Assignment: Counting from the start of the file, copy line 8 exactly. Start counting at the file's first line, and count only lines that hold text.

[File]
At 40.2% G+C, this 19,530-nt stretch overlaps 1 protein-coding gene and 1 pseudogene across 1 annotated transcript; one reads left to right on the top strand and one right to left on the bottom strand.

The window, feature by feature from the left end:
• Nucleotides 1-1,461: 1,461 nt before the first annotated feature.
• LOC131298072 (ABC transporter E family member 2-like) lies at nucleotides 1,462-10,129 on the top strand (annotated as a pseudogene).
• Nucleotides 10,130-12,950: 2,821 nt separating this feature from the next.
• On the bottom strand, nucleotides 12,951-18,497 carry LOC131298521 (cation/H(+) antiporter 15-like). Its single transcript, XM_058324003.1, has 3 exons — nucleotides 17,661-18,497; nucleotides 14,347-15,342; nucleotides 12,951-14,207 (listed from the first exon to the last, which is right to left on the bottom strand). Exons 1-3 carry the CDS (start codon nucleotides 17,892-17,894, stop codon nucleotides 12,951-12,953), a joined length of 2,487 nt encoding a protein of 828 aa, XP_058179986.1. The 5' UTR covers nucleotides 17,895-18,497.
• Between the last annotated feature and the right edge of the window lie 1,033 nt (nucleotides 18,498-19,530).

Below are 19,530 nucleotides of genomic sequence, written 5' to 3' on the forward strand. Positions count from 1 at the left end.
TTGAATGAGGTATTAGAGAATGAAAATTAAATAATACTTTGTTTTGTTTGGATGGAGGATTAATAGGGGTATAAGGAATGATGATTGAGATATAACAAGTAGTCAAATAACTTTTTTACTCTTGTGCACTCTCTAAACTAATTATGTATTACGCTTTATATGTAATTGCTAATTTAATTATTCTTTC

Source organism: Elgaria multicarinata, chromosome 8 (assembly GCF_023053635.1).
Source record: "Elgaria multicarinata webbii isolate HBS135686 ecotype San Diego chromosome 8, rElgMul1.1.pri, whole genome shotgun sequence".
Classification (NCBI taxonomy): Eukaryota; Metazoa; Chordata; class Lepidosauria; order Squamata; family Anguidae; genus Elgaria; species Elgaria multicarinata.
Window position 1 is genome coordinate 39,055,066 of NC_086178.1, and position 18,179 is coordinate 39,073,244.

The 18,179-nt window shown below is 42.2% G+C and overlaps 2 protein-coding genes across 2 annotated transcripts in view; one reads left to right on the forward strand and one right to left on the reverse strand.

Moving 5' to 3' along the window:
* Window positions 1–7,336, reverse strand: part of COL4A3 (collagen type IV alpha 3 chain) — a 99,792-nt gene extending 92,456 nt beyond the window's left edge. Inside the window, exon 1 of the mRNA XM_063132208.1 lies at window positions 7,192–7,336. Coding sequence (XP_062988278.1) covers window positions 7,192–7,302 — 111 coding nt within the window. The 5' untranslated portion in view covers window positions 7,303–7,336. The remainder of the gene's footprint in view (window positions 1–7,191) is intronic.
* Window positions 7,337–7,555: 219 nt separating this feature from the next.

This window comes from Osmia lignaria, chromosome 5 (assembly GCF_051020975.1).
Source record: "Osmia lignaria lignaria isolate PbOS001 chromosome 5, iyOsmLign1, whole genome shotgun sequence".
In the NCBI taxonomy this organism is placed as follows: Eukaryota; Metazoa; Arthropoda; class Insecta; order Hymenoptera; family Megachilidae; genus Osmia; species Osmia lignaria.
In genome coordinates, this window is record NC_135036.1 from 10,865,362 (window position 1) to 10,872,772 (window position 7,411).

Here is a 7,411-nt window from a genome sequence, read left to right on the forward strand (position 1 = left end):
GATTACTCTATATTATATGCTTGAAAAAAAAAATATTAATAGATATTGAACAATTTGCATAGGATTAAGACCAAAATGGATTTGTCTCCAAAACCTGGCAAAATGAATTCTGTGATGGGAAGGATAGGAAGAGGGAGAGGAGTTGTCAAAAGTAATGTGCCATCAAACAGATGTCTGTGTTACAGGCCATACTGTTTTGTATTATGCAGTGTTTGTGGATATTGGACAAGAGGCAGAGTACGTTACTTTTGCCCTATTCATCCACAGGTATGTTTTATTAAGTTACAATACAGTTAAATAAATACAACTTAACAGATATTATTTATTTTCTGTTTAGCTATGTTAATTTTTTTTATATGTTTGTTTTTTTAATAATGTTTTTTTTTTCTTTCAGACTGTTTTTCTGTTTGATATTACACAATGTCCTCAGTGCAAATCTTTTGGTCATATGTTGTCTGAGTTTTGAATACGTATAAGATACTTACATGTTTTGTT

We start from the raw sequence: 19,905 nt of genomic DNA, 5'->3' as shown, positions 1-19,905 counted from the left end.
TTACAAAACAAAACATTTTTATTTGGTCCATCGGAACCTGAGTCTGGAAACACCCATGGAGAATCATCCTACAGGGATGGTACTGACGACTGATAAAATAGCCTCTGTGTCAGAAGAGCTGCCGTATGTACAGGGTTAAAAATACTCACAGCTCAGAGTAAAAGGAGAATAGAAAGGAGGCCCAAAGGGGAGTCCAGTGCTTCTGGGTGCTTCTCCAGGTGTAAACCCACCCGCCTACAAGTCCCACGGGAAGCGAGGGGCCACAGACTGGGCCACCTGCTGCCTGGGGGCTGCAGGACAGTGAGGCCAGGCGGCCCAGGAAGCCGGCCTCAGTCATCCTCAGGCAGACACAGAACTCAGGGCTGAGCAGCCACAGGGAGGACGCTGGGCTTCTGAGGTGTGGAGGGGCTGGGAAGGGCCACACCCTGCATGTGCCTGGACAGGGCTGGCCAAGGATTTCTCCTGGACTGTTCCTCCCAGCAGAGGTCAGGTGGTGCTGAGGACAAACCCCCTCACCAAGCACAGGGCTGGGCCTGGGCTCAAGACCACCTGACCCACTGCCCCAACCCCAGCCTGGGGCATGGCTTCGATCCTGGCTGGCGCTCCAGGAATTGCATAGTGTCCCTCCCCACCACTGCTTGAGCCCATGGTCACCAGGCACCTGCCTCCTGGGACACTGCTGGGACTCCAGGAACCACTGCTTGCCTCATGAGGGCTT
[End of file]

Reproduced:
Below are 19,530 nucleotides of genomic sequence, written 5' to 3' on the forward strand. Positions count from 1 at the left end.